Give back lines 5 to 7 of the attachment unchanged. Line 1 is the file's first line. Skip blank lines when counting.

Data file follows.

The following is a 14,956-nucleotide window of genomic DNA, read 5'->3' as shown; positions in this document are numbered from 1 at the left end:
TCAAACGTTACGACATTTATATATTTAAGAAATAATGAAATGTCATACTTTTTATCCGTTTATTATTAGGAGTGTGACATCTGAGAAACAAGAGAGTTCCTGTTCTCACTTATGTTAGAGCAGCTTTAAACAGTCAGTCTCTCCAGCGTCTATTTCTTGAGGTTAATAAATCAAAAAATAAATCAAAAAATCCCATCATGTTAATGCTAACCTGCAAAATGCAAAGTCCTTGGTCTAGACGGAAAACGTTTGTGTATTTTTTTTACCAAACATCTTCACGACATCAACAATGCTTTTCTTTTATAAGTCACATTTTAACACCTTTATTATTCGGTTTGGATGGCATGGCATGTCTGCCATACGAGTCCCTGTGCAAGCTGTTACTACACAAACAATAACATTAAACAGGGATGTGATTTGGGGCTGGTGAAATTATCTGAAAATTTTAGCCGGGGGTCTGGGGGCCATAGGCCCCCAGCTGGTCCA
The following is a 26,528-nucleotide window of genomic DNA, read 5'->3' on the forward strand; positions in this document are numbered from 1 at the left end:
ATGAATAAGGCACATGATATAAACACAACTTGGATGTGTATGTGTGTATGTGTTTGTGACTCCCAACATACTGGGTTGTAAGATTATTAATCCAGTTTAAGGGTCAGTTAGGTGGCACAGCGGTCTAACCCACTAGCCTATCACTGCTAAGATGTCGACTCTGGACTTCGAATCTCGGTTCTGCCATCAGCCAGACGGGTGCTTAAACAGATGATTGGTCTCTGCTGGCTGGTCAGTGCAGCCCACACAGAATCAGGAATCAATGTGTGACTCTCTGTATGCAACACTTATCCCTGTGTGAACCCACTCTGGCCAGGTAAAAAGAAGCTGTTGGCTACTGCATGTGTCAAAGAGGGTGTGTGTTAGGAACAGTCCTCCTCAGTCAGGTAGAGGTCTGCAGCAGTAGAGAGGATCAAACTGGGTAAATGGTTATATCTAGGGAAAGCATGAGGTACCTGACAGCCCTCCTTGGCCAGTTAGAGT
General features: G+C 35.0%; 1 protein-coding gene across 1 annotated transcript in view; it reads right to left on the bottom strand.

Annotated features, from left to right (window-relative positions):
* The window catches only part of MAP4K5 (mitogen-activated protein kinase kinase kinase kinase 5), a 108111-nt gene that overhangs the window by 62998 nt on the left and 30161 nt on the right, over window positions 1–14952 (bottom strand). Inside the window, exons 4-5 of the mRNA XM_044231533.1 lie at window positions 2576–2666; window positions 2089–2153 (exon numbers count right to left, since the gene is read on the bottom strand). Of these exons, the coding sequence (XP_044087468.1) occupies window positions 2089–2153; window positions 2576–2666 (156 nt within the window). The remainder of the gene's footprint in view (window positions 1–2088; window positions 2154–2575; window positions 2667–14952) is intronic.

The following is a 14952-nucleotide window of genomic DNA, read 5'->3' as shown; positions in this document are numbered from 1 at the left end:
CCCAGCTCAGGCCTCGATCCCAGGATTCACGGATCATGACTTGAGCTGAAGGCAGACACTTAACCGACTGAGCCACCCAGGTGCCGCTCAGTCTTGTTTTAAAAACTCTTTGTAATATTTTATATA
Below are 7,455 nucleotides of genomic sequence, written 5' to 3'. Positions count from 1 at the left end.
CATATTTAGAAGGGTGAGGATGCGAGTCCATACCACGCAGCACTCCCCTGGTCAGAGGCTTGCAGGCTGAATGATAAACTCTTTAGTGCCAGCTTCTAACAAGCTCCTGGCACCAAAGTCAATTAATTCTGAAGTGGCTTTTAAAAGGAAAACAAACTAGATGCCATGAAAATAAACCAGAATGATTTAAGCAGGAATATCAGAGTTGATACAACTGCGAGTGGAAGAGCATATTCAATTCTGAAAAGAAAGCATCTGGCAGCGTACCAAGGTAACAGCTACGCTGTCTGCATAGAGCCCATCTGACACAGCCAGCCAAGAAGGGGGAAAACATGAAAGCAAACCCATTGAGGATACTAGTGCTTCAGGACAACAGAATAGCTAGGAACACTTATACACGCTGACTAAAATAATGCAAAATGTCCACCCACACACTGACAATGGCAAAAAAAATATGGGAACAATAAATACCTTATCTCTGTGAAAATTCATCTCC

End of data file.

General features: G+C 35.0%; 1 protein-coding gene across 1 annotated transcript in view; it reads right to left on the bottom strand.

Annotated features, from left to right (window-relative positions):
* The window catches only part of MAP4K5 (mitogen-activated protein kinase kinase kinase kinase 5), a 108111-nt gene that overhangs the window by 62998 nt on the left and 30161 nt on the right, over window positions 1–14952 (bottom strand). Inside the window, exons 4-5 of the mRNA XM_044231533.1 lie at window positions 2576–2666; window positions 2089–2153 (exon numbers count right to left, since the gene is read on the bottom strand). Of these exons, the coding sequence (XP_044087468.1) occupies window positions 2089–2153; window positions 2576–2666 (156 nt within the window). The remainder of the gene's footprint in view (window positions 1–2088; window positions 2154–2575; window positions 2667–14952) is intronic.